Hans describes the cruelty of one of the German officers towards the Jewish workers — particularly on display one night when the Jews were attacked by Polish robbers, desperate for food. “[The officer] even forbade us to give dressing material to the wounded because they were Jews,” he writes. “Who was about to die should die, who was able to get through should live. That was his point of view. The [Jewish] population was exploited and treated badly at any opportunity.”
Hans writes that he was not aware of the Nazis’ mass murder of Jews, though the race politics were rampant. “I do not say that I was a perfect soldier,” Hans later wrote in a letter to Lester. “To qualify for a perfect soldier in the German army at the time was to hate — and I was never able to really hate.”
But he also didn’t shy away from taking responsibility for the Holocaust. “Every German must still be ashamed for what had happened during the lunatic’s persecution of Jews in Germany and many other European countries under German occupation,” he wrote to Lester in 2007. “There are still many versions of explanation of how this could have happened. But we Germans must bear a collective blame for this mad persecution… for the devilish spirit of the Führer Adolf Hitler.”
“If the silent majority of people not agreeing would have jointly stood up against this historical madness, it maybe could have been at least partially avoided,” he wrote in the same letter. “It was really a measure of cowardice to have people not openly reject this type of ‘race politics’ right from the beginning.”
After the war, in 1953, Hans travelled to America for several months. He wanted to see the former enemy territory with his own eyes. In the process, Hans learned English and made friends all over the country.
But he struggled with his past. “I volunteered,” he wrote in 2007. “[I was] seventeen and a half years old. But then in the lunatic’s great battles in south Russia, I soon discovered that our patriotic spirit and readiness to die for it had been miserably abused by our Nazi leaders.” He went on: “Thank God we lost the war.”
It was impossible for me to read Hans’s eager attempts to connect with my great-uncle and not feel moved by them. I found myself feeling empathy for Hans. How does one know how he or she will respond to certain wartime situations? Can we really judge?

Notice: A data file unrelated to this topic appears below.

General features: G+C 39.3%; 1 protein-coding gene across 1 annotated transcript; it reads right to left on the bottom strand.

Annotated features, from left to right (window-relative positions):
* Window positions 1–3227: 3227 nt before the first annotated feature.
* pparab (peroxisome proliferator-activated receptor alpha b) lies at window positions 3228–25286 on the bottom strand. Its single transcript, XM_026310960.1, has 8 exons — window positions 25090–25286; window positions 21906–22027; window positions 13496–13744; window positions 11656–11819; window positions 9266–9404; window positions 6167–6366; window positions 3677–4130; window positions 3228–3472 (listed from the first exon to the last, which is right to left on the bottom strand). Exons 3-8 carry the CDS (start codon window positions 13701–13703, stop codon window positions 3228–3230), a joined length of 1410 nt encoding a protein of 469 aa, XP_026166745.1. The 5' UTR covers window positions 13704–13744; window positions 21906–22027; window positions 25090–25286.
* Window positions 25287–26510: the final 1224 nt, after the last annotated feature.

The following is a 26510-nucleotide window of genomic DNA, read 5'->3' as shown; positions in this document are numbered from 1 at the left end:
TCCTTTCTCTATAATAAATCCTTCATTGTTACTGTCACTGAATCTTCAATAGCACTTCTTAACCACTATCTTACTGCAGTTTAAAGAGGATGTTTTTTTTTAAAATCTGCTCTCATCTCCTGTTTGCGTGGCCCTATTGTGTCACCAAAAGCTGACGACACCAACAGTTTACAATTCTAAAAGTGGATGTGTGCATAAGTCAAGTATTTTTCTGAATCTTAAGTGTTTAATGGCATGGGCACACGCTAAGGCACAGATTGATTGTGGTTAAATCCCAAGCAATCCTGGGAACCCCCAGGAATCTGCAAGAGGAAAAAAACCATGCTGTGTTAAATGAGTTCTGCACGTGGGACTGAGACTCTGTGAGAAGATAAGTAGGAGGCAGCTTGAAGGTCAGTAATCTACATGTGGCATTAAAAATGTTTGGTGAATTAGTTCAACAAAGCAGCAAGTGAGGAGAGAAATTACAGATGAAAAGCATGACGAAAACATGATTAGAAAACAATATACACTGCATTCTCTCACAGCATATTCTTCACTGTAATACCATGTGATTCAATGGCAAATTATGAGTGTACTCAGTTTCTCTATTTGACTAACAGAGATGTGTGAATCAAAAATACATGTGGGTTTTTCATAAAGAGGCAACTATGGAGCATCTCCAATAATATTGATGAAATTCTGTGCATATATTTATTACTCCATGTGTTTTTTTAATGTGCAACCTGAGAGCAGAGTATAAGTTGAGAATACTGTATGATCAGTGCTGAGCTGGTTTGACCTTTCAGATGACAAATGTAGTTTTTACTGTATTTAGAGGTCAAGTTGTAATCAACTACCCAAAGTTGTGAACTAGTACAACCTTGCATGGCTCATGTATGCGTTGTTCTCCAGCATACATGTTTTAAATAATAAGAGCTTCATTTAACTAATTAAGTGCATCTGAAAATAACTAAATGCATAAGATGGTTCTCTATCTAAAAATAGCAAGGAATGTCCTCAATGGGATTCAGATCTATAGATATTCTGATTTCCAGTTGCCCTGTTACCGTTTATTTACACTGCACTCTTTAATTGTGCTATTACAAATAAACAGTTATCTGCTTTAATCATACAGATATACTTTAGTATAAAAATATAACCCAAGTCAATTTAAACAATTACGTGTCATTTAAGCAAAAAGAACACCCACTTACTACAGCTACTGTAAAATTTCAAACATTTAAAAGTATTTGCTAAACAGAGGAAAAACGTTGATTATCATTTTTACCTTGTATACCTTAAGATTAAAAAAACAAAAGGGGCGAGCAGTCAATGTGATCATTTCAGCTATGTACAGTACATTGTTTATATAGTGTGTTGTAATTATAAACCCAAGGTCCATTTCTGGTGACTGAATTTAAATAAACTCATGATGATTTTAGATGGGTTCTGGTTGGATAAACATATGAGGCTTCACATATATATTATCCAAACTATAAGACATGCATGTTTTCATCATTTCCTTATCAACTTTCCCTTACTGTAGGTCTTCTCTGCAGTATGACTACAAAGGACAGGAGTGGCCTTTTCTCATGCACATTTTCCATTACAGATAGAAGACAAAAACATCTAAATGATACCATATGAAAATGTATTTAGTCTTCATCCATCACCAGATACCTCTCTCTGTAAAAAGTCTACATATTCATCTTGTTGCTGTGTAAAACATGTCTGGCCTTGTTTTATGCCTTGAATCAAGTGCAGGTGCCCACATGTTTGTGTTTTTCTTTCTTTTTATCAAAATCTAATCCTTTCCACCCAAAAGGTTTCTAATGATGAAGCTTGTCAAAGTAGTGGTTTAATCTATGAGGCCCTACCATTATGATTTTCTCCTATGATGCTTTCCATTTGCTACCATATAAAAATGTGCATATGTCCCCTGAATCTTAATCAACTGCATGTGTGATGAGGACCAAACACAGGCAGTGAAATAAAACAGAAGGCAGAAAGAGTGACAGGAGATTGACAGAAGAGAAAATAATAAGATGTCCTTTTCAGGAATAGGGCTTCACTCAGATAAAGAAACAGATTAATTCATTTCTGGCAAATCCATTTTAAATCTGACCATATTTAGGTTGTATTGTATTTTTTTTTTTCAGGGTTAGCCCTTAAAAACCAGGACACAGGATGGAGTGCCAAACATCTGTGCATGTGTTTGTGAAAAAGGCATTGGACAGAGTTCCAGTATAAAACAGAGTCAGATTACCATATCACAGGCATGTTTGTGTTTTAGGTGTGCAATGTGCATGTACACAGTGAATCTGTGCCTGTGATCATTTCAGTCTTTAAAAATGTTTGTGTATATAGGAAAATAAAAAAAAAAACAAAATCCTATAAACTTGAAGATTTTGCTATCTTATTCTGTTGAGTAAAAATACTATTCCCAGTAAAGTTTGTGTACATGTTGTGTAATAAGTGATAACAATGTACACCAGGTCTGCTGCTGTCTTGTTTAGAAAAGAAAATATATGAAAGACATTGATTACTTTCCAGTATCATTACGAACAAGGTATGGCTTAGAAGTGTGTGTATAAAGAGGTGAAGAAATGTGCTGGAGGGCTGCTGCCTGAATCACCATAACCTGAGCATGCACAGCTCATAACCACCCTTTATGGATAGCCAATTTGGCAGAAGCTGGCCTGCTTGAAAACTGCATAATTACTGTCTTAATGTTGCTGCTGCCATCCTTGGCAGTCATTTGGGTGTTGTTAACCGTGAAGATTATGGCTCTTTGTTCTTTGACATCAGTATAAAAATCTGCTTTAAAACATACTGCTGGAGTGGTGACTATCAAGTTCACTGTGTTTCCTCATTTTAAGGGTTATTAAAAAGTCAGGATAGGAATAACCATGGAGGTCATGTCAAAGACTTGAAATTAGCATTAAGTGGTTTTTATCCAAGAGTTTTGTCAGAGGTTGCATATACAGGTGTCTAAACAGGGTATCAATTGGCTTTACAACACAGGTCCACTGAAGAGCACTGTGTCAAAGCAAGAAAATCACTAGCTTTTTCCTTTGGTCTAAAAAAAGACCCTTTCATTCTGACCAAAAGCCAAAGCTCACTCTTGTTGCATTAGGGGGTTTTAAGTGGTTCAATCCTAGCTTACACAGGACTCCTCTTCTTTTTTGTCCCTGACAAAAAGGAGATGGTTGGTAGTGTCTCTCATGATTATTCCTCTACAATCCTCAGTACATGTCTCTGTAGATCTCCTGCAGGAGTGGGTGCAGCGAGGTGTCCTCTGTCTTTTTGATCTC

But things looked very different to Lester.
“My feelings toward him were not the same as his feelings towards us,” my great-uncle told me recently. “I can’t forgive his growing up [in Nazi Germany] and his participation in the persecution of Jews and not doing anything.” Lester believes that Hans should have resisted his superiors more.
“I don’t think fear of punishment is an excuse,” he said, insisting that he himself would have stood up for what’s right.
This isn’t idle talk; Lester has the experience to prove it. Because Lester was Jewish, he was abused a lot in the army. For a significant amount of his time in the service, he had a very anti-Semitic commander who Lester says purposely sent him into the most dangerous situations, hoping that the young private would get killed.
But Lester was tough; he was a fighter. He told me how he always stood up for what was right whenever he thought a line was crossed. And he didn’t stand up just for himself. He recalled a time when a superior of his entered a German woman’s house and tried to steal her mattress. She started to scream and cry.
“Leave the woman alone!” Lester yelled at his commander. Just because they were occupying soldiers didn’t mean they were thieves or animals.
Lester resisted his superiors in the army on several other occasions, and even got punished for it, though he thinks his commitment to standing up for what was right earned him respect among the other soldiers. One night during training, while he was digging a foxhole as a punishment for standing up to his anti-Semitic commander, his comrade Jimmy Hill came over to show his support. It is his own moral compass and bravery that makes it impossible for him to forgive Hans — that and the memory of the Jews.
“You can’t wipe the slate clean,” he told me. “You can’t wipe away the fact that there were six million people and say we’ll start to forgive you for everything and start afresh.” He paused and looked at me closely. “You’re dealing with humanity,” he said. “You’re dealing with family. You’re dealing with generations.”
I felt Lester’s words powerfully, knowing that he, the youngest of four brothers, all of whom were on active duty during the war, did not need to serve but did; Lester’s oldest brother Joe was an army physician on the team of US soldiers that liberated Dachau.
At the same time, while reading Hans’s journal and his letters, I felt impressed with Hans’s humanity, his guilt, and his willingness to confess and take responsibility for what he had done. I could see in Hans’s letters how traumatized he was by both his actions and his inaction during the war.
But neither of these stories is mine. And I’m not even sure if forgiveness was what Hans really wanted — or realistically thought he could get. Instead, when I spoke to Lester, I proposed a goal that was a bit different than forgiveness: reconciliation. Was that possible?
“Yes,” Lester said, closing his eyes and nodding. “That’s a better word.”
Arielle Kaden is a writer based in New York City whose work has been featured in the Forward and Columbia Journal. She is a graduate of Johns Hopkins University and a recipient of the Fulbright Scholarship. She is currently earning a MFA in Nonfiction Writing at Columbia University and is a former intern for the Opinion Section at the Forward. You can visit her website and follow her on Twitter here.